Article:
My favourite Jesse James story is my only Jesse James story. He and his gang are outlaws. They're on the run. They come to a farmhouse seeking food and rest. The woman lives there on her own, a poor widow. She takes them in and, even though she has little, finds enough to feed them all. They learn that she is expecting a debt collector at any time, coming for the $1400 she cannot pay him.
So Jesse James the bank robber reaches into his saddlebag and pulls out the $1400. Give him this, he says, and make sure you get a receipt.
James and the gang then thank her for her hospitality,wish her well and ride away. But not very far. They take watch.
Before long the debt collector appears. He rides up to the farmhouse, knocks on the door, goes in. He reappears just a few minutes later looking content. He starts back down the road. The James gang descend on him, take back their 1400 dollars and ride away.
Robbin' banks - debt collectors, even - is wrong, and lawlessness is an unhappy state, but generosity to the needy, wherever one finds it, warms the heart.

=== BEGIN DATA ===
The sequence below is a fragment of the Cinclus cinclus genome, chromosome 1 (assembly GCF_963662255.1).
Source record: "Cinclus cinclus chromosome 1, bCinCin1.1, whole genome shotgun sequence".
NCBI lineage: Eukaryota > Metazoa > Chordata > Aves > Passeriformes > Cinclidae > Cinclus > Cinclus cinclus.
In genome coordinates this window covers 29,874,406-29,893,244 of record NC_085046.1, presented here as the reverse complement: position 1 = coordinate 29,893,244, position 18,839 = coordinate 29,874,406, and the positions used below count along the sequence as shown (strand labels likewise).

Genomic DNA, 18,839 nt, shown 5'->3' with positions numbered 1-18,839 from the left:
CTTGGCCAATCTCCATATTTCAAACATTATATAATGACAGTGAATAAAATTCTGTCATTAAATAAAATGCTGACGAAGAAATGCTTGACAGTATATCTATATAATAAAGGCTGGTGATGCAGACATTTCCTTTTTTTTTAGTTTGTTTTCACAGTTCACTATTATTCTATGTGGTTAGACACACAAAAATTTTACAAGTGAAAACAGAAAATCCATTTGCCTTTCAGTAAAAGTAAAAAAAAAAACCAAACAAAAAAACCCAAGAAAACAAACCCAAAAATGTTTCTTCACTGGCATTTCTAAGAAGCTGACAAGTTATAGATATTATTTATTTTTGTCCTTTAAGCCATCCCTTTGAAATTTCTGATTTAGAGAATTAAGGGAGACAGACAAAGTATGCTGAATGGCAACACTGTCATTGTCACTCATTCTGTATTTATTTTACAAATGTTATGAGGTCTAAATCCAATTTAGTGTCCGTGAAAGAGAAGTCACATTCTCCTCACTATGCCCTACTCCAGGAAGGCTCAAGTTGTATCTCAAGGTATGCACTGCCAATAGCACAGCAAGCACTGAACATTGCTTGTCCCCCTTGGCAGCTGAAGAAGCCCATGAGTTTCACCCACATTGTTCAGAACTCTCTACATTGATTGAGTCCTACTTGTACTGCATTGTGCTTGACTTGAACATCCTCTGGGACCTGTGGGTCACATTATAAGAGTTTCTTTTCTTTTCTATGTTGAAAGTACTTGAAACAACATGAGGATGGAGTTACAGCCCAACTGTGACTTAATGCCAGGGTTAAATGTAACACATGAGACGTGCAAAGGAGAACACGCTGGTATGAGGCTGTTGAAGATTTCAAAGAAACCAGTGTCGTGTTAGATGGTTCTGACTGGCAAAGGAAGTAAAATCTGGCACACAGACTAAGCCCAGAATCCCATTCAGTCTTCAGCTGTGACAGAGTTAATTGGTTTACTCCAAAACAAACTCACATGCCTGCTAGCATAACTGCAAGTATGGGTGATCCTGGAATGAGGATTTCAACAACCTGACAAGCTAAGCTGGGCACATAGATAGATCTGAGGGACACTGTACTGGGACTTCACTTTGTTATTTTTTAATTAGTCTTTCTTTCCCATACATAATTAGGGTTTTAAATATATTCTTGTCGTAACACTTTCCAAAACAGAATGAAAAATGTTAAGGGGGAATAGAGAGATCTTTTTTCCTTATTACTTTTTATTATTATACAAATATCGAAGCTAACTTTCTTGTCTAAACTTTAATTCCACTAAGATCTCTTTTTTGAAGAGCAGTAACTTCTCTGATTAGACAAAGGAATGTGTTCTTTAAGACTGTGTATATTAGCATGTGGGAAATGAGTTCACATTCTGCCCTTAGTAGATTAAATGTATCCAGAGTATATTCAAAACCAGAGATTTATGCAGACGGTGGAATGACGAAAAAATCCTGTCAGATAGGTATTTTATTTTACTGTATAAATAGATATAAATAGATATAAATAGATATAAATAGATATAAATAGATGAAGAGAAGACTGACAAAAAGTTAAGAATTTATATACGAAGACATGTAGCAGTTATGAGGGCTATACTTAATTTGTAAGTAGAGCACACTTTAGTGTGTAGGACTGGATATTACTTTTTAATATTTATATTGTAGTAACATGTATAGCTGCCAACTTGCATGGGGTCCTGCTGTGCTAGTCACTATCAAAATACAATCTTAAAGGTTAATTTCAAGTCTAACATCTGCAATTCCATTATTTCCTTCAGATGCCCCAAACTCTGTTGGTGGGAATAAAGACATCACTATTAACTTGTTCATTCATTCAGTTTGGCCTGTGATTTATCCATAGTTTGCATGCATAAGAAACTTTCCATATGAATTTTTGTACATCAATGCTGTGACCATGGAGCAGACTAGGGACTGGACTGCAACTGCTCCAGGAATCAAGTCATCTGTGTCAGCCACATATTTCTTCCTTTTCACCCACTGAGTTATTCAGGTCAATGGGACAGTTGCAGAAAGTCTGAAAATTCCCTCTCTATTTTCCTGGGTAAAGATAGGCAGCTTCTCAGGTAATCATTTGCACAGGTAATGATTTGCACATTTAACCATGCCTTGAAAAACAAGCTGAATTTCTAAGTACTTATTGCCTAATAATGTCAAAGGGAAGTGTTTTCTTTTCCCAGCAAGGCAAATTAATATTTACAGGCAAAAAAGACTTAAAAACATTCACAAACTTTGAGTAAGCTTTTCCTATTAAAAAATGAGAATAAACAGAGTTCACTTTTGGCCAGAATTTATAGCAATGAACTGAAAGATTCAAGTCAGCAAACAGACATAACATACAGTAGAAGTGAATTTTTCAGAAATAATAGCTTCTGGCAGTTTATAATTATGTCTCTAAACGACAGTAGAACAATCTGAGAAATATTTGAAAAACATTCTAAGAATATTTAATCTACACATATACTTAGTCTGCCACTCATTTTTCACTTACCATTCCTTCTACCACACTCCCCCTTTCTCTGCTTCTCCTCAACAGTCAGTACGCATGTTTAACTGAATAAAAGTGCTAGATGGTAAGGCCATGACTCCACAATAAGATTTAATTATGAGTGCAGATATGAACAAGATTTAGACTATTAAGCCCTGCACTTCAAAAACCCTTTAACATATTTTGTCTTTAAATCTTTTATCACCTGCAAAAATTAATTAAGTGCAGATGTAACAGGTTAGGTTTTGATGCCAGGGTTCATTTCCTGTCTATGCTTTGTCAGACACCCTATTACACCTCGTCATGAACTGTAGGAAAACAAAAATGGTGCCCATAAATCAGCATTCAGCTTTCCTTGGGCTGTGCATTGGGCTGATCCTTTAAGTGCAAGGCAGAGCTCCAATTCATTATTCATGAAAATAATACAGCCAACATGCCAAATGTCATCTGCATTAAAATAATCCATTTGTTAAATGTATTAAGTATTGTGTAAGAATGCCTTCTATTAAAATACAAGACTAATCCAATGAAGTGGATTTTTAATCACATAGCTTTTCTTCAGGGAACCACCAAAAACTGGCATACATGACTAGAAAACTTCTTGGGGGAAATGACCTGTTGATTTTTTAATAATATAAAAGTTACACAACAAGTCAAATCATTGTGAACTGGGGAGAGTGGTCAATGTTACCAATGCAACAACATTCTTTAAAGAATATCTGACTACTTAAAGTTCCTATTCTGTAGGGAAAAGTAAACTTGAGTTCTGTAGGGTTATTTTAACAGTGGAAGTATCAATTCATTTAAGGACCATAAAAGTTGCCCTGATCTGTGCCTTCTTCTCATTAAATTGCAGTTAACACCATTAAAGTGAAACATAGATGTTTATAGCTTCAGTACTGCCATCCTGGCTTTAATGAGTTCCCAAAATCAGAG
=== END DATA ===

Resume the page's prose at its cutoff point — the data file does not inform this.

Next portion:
Bill English and Chris Finlayson, our new minister for the arts, have been generous in hard times.
When the ASB Trusts' investment income takes a post-sub-prime thrashing, there's much, much less money to go around. The oxygen runs thin, and a whole lot of community and cultural organisations start to worry about paying their bills.
Reading now from the budget: Creative New Zealand gets an extra $7.1 million over the next four years, the Royal New Zealand Ballet an extra $3.4 million over the same period.
Sincerely: well done, Sirs.
I might as well ask: do either of you enjoy cycling?